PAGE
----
20 CMPUT 425/525: Automatic Storage Management 20 Deferred Reference Counting Optimisation – Cost can be improved by special treatment of local variables. – Only update reference counters of objects on the stack at fixed intervals. – Reference counts are still affected from pointers from one heap object to another.

21 CMPUT 425/525: Automatic Storage Management 21 Quick Review: Mark-Sweep The first tracing garbage collection algorithm Garbage cells are allowed to build up until heap space is exhausted (i.e. a user program requests a memory allocation, but there is insufficient free space on the heap to satisfy the request.) At this point, the mark-sweep algorithm is invoked, and garbage cells are returned to the free list.

22 CMPUT 425/525: Automatic Storage Management 22 Mark-Sweep (Continued) Performed in two phases: – Mark phase: identifies all live cells by setting a mark bit. Live cells are cells reachable from a root. – Sweep phase: returns garbage cells to the free list.

23 CMPUT 425/525: Automatic Storage Management 23 Mark-Sweep Example Returned to free list

24 CMPUT 425/525: Automatic Storage Management 24 Mark-Sweep: Advantages and Disadvantages Advantages: – Cyclic data structures can be recovered. – Tends to be faster than reference counting.

25 CMPUT 425/525: Automatic Storage Management 25 Mark-Sweep: Advantages and Disadvantages (Continued) Disadvantages: – Computation must be halted while garbage collection is being performed – Every live cell must be visited in the mark phase, and every cell in the heap must be visited in the sweep phase. – Garbage collection becomes more frequent as residency of a program increases. – May fragment memory.

26 CMPUT 425/525: Automatic Storage Management 26 Mark-Sweep: Advantages and Disadvantages (Continued) Disadvantages: – Has negative implications for locality of reference. Old objects get surrounded by new ones (not suited for virtual memory applications). However, if objects tend to survive in clusters in memory, as they apparently often do, this can greatly reduce the cost of the sweep phase.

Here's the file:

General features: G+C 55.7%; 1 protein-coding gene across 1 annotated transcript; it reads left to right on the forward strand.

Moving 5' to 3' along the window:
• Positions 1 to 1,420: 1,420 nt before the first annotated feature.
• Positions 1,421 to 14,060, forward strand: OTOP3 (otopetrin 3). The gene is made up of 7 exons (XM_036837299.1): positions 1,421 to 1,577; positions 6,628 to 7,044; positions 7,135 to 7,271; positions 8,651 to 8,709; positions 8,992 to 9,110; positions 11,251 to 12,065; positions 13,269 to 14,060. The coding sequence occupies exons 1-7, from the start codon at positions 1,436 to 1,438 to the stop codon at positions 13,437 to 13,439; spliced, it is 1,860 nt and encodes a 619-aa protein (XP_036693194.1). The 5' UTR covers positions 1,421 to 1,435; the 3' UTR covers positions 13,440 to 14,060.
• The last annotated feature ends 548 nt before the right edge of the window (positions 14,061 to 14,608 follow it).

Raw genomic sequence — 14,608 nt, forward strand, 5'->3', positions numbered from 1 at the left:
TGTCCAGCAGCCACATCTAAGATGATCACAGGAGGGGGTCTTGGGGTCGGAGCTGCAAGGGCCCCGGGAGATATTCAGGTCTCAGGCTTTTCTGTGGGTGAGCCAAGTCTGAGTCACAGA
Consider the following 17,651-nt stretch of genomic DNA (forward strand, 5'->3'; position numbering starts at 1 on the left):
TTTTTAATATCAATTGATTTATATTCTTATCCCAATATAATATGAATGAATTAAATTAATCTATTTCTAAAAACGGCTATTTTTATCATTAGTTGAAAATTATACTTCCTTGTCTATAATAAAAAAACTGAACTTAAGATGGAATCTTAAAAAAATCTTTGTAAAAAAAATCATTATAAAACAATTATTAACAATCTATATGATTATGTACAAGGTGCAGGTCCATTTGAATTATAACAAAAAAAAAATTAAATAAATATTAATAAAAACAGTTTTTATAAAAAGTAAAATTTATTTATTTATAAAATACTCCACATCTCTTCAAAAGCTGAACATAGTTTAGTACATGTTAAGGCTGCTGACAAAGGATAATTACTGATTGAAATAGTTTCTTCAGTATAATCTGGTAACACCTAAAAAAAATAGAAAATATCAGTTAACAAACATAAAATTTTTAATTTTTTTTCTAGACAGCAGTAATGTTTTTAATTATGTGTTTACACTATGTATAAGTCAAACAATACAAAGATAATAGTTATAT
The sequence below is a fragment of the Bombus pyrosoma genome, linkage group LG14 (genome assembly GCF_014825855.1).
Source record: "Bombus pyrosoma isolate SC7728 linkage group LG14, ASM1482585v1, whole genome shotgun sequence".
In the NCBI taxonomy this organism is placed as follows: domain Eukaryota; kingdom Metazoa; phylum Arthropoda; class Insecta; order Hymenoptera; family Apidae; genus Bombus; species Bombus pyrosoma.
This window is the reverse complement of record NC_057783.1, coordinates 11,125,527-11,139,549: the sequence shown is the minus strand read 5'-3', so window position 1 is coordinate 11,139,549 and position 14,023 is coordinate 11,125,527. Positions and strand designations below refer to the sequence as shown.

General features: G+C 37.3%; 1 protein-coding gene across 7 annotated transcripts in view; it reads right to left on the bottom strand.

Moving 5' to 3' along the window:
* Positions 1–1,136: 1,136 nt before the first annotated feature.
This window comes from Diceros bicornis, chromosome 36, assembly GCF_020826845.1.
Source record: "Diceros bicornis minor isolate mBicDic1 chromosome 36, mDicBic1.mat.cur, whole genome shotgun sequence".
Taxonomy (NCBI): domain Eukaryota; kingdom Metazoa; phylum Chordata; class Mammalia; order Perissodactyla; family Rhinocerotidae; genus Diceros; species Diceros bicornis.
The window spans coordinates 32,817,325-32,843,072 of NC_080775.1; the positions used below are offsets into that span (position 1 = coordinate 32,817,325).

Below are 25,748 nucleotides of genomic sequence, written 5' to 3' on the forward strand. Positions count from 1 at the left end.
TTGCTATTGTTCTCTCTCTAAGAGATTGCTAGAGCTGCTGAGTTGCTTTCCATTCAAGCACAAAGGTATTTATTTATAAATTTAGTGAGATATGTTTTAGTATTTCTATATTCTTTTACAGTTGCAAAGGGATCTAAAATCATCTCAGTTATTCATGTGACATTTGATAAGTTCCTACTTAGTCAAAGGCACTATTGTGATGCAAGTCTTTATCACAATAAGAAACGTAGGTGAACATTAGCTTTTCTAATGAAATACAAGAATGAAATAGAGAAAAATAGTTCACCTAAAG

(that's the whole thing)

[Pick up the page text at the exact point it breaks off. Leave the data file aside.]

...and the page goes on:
27 CMPUT 425/525: Automatic Storage Management 27 Mark-Compact Collection Remedy the fragmentation and allocation problems of mark-sweep collectors. Two phases: – Mark phase: identical to mark sweep. – Compaction phase: marked objects are compacted, moving most of the live objects until all the live objects are contiguous.

28 CMPUT 425/525: Automatic Storage Management 28 Mark-Compact: Advantages and Disadvantages (Continued) Advantages: – The contiguous free area eliminates fragmentation problem. Allocating objects of various sizes is simple. – The garbage space is "squeezed out", without disturbing the original ordering of objects. This ameliorate locality.

29 CMPUT 425/525: Automatic Storage Management 29 Mark-Compact: Advantages and Disadvantages (Continued) Disadvantages: – Requires several passes over the data are required. "Sliding compactors" takes two, three or more passes over the live objects. One pass computes the new location Subsequent passes update the pointers to refer to new locations, and actually move the objects

30 CMPUT 425/525: Automatic Storage Management 30 Copying Garbage Collection Like mark-compact, copying garbage collection does not really "collect" garbage. Rather it moves all the live objects into one area and the rest of the heap is know to be available. Copying collectors integrate the traversal and the copying process, so that objects need only be traversed once. The work needed is proportional to the amount of live date (all of which must be copied).

31 CMPUT 425/525: Automatic Storage Management 31 Semispace Collector Using the Cheney Algorithm The heap is subdivided into two contiguous subspaces (FromSpace and ToSpace). During normal program execution, only one of these semispaces is in use. When the garbage collector is called, all the live data are copied from the current semispace (FromSpace) to the other semispace (ToSpace).

32 CMPUT 425/525: Automatic Storage Management 32 Semispace Collector Using the Cheney Algorithm A BC D FromSpaceToSpace

33 CMPUT 425/525: Automatic Storage Management 33 Semispace Collector Using the Cheney Algorithm FromSpaceToSpace A B C D A BC D

34 CMPUT 425/525: Automatic Storage Management 34 Semispace Collector Using the Cheney Algorithm (Continued) Once the copying is completed, the ToSpace is made the "current" semispace. A simple form of copying traversal is the Cheney algorithm. The immediately reachable objects from the initial queue of objects for a breadth-first traversal. A scan pointer is advanced through the first object location by location. Each time a pointer into FromSpace is encountered, the referred-to-object is transported to the end of the queue and the pointer to the object is updated.

35 CMPUT 425/525: Automatic Storage Management 35 Cheney Algorithm: Example Root Nodes A B F E D C A A A B B B C C C D D E A BCD E F B A scan free